Absa Bank Kenya has reported profit after tax to Ksh. 2.4 billion for the period ending 31 March 2021. This is a 24% increase compared to a similar period last year.

Their performance was driven by growth in interest income particularly in the small and medium enterprises segment as the bank continued to support businesses to recover from the impact of COVID-19.

“In the period under review, we grew our business with some exciting propositions including the Absa She Business Account through which we have committed to impact over 1 million women owned and led businesses over the next 5 years. This account is tailormade for the needs of the woman entrepreneur and offers access to affordable finance, access to mentorship and coaching, access to information and training, as well as access to trade opportunities within the local and international markets. One of the outstanding offerings under this proposition is that women businesses will access unsecured lending of up to Kes 10 million, payable for 5 years for existing borrowers, and Kes 7 million for new borrowers payable in 4 years and a grace period of 60 days to be granted on a case by case basis,” said Jeremy Awori, Managing Director, Absa Bank Kenya.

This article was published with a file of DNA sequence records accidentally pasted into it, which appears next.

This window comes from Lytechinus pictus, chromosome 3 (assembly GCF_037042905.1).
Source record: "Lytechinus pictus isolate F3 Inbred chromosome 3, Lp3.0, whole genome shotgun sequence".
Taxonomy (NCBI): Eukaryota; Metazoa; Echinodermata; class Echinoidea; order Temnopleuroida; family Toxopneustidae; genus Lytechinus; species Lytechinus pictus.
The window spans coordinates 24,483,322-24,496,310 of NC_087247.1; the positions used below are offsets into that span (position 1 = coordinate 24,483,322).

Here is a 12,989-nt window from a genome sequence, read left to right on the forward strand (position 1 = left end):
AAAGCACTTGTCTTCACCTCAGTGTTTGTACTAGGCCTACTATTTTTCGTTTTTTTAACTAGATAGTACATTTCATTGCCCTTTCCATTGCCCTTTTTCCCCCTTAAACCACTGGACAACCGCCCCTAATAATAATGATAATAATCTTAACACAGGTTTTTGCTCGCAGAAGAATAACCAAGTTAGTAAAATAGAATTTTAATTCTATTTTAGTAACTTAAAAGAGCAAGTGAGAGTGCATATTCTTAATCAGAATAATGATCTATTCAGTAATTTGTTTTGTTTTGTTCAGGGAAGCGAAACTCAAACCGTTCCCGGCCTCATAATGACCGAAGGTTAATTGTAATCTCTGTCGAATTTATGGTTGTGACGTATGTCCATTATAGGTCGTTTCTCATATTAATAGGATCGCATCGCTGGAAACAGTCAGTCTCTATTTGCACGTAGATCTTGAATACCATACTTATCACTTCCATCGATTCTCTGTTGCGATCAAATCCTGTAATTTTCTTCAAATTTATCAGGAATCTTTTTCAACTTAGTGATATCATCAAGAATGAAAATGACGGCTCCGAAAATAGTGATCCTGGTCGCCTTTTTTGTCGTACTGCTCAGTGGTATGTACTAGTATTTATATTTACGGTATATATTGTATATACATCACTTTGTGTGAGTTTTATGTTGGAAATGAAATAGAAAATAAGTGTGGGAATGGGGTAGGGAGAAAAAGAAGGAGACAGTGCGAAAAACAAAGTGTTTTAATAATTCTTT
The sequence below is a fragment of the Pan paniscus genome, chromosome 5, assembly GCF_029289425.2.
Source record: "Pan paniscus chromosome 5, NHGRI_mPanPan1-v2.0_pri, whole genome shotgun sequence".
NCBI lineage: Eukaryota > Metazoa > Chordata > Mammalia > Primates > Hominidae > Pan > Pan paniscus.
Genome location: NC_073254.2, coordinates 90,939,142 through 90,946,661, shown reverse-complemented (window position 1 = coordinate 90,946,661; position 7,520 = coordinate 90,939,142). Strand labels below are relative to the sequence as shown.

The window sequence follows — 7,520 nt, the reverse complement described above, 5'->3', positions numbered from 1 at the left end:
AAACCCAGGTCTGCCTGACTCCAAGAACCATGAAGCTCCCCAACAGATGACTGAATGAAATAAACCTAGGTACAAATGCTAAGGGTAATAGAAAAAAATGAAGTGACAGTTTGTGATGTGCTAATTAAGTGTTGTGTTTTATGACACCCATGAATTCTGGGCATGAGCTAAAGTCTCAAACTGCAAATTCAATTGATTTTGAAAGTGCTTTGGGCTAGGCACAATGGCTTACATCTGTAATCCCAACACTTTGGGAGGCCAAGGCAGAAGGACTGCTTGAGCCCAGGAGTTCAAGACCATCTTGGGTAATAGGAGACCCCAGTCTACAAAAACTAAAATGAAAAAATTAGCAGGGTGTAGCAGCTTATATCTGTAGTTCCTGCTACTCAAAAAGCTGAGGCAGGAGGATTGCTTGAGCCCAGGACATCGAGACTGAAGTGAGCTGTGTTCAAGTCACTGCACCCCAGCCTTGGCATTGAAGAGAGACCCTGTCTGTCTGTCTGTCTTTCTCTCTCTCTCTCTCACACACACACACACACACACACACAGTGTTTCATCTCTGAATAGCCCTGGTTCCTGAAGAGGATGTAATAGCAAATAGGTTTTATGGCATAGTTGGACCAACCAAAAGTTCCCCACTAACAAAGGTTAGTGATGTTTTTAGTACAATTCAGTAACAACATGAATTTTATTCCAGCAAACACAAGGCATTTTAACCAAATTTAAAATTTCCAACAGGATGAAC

Total income grew by 2% to Ksh. 8.8 billion mainly driven by the growth of interest income, which was up 6% year on year on the back of increased lending. Managed costs were well maintained, dropping by 1% year on year.

Net Customer loans was up 8% to close at Ksh. 218 billion driven by key focus products namely General lending, trade loans, mortgage and scheme loans that recorded strong growth year on year.
Interest income grew 6% from prior year largely because of growth in the lending book.

Customer deposits grew by 8% to Ksh. 257 billion with transactional accounts making up 66% of the total deposits.

Other Highlights include


The Bank costs were well at Ksh. 4.0 billion reflecting a 1% reduction year on year largely because of spend discipline and cost saves initiatives. The cost saves initiatives included automation of the processing centre and continued migration of customer transactions to alternative channels. The savings derived were used to fund sustainable investments especially in automation and digitization. The firm’s efficiency ratio for the first quarter of 2021 improved to 46%.


Impairment increased by 25% compared to similar period reflecting tough macroeconomic environment for the business and customers. The Bank’s average loan loss ratio increased to 2.6% (2.2% in March 2020).

Capital & Liquidity

Absa Bank Kenya Plc capital and liquidity ratios are strong with sufficient headroom above the regulatory requirement; The Bank capital adequacy ratio is at 17.0% and liquidity reserve position at 38.3% against the regulatory limits of 14.5% and 20% respectively.